Ponzi Schemes and California Law

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Ponzi schemes aren’t legal in California. The state considers these financial cons a type of financial fraud. California’s judicial system is currently set up in such a way that it helps protect whistleblowers and consumers from getting caught up in the legal drama that always surrounds Ponzi schemes.

Understanding the Difference Between Ponzi Schemes and Pyramid Schemes

Many people mistakenly assume that Ponzi schemes and pyramid schemes are the same things. While there are quite a few similarities, there are also a few key differences.

Ponzi schemes are usually handled by a single person. That individual convinces investors to take part in something, usually a promised investment, that never comes to fruition. Investors are convinced that they can’t possibly lose money and will make a huge return on their investment. It usually takes a great deal of time for the investors to realize that the person who is “managing their portfolio” is actually running a con and is keeping their money.

The Bernard Madoff debacle is a perfect example of a Ponzi scheme. Madoff created the Bernard L. Madoff Investment Securities LLC and was able to convince several people he was the real deal. His pitch was so good, he amassed close to 5,000 investors. It’s believed that his take was close to $65 billion.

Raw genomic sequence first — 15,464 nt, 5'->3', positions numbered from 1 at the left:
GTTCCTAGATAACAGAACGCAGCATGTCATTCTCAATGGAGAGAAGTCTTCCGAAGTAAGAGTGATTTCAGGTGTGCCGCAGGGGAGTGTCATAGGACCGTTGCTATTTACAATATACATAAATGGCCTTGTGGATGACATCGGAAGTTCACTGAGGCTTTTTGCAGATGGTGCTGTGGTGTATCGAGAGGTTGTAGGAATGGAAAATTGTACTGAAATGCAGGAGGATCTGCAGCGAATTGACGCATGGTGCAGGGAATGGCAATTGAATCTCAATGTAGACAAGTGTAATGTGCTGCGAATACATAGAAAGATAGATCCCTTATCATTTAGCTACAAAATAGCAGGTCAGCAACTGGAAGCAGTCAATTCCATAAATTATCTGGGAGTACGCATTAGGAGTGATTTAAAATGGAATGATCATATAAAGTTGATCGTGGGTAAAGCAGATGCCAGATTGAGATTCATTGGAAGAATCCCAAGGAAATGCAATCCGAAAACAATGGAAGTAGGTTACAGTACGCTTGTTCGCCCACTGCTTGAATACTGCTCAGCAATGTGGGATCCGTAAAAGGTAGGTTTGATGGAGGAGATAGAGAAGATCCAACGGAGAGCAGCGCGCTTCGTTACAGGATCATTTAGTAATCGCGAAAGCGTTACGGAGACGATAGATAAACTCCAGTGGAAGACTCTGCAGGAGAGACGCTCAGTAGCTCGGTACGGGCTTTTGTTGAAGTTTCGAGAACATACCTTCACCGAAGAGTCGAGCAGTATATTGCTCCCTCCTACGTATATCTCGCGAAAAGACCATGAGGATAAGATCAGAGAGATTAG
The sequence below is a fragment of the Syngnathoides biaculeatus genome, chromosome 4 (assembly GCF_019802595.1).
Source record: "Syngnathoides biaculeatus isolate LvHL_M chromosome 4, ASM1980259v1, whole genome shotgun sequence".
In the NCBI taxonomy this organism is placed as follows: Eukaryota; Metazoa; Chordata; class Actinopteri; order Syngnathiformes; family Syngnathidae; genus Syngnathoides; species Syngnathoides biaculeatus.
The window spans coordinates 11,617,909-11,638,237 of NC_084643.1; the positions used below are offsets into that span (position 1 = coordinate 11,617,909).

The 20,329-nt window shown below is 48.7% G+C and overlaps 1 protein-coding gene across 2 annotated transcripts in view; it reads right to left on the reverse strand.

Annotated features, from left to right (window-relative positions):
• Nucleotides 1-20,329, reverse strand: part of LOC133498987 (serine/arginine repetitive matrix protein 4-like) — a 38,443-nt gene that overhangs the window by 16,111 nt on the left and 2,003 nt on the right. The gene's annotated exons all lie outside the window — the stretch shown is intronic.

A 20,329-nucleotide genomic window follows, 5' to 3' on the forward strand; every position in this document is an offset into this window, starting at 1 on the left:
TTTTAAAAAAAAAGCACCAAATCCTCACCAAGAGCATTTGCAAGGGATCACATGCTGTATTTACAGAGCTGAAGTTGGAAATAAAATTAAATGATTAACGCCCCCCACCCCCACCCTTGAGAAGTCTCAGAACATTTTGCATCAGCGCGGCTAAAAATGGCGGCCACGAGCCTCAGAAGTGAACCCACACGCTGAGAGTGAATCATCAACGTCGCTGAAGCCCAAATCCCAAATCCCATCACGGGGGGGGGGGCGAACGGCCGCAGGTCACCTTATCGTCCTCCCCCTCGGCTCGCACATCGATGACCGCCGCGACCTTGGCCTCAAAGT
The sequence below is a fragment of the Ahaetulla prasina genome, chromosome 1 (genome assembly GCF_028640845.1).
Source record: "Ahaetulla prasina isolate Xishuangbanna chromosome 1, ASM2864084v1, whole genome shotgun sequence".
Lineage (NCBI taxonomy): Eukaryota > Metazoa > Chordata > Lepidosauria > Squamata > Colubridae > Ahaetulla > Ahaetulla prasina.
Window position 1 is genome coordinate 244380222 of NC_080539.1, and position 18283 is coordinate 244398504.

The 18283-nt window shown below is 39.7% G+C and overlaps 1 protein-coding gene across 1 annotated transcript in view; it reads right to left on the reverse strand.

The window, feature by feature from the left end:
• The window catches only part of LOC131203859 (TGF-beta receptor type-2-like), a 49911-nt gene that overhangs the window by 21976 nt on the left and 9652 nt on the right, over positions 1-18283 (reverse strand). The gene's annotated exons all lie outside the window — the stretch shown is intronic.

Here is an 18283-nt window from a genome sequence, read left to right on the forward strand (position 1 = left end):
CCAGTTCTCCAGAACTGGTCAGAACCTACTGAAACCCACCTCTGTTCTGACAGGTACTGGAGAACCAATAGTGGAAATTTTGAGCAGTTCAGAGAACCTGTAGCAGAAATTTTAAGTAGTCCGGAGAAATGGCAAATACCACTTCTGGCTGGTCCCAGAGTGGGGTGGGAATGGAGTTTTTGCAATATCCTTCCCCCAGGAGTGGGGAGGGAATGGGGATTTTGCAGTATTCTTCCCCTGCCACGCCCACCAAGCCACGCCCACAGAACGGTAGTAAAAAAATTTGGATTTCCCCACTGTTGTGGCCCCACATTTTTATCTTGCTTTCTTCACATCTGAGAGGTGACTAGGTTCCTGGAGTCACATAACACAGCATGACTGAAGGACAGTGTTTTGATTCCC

A pyramid scheme is more elaborate and involves more people, some of which don’t realize that they’re committing a crime. With a pyramid scheme, a single person not only recruits investors but also recruits people who gather even more investors. The original person is the very top of the pyramid in this particular scheme. Most pyramid schemes involve a type of product that does actually exist.

Business in Motion is an example of an illegal pyramid scheme. The program revolved around the sale of economical vacation plans. Each person who bought into the program invested $3,200. If the person was able to sell additional vacation packages to friends and family, they’d earn a $5,000 commission.

Approximately 2,000 people bought into the pyramid scheme. In 2008, they launched a class-action lawsuit against the program’s creator. A judge agreed that the program was a pyramid scheme and awarded the investors a $6.5 million ruling.

The Legal Ramifications of Running a Ponzi Scheme

Ponzi schemes are prohibited in California. The laws that address Ponzi schemes are found in the California Penal Code Section 319. The creators of Ponzi schemes in California can be charged with:

  • Laundering money
  • Business fraud
  • Mail fraud
  • Securities fraud
  • Tax fraud
  • Wire fraud
  • Theft

Charles Ponzi is considered the father of the Ponzi scheme. Ponzi was eventually convicted of mail fraud and spent 14 years in prison.